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BODI

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INTRODUCTION.

I AM not aware that the western shores of Africa have yet been visited by any travellers for the avowed purpose of making discoveries, at least in those parts situated between Cape Palmas and the River Congo; and the few works published relative to these countries, have been written by men (whatever their education or powers of discrimination may have been) who had duties of a higher personal interest to perform, and which left them but little time to make scientific researches. In this part of Africa, therefore, as well as in the interior, there is a wide field for the enlightened traveller to explore; and should these sketches be found serviceable to him, in the pursuit of objects valuable to science, part of the author's intention of laying them before the public, will be answered.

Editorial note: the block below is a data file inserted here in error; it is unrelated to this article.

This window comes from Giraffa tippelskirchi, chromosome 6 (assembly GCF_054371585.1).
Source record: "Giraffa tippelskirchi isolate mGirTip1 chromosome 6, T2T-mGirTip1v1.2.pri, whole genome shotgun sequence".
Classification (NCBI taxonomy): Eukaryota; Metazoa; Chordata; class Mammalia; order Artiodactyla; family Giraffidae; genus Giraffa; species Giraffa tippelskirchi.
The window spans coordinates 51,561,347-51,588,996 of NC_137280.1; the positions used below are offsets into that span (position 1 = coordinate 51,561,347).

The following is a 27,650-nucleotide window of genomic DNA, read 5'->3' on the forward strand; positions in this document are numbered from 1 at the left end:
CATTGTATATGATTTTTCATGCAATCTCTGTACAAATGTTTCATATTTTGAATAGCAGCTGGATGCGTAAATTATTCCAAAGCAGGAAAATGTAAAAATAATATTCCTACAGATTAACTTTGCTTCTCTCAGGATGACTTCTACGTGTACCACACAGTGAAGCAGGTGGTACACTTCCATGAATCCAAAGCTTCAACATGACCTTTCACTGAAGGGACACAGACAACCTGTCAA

In the selection of a place for colonization in Africa, the members composing the African Institution, it is too well known, have been peculiarly unfortunate. The insalubrity of the air of Sierra Leone is almost become proverbial, and those going there are considered by many as embarking for the next world; it is therefore much to be apprehended, that one of the benevolent purposes for which that settlement was originally founded, will be frustrated. Hence, in the course of these remarks I have endeavoured to point out a place suitable for establishing a colony of the negroes captured on board of contraband slave ships. In fact, there is not along the whole line of coast, extending from Cape Palmas, where these remarks commence, to the River Congo, embracing an extent of five hundred leagues, one place that has under my observation, so peculiarly well adapted for that purpose, as the one to which I allude, and for the reasons adduced in the course of this work.

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The trade in the productions of the soil of Africa, having of late greatly increased, more especially in consequence of the final abolition of the slave trade on the western shores of Africa, north of the equator, I have given, in the appendix, a statement of such articles, both of Indian and European manufacture, as are suitable to barter for gold, ivory, and palmoil; as also the current prices, for which they are generally bought in Europe, and bartered in Africa.

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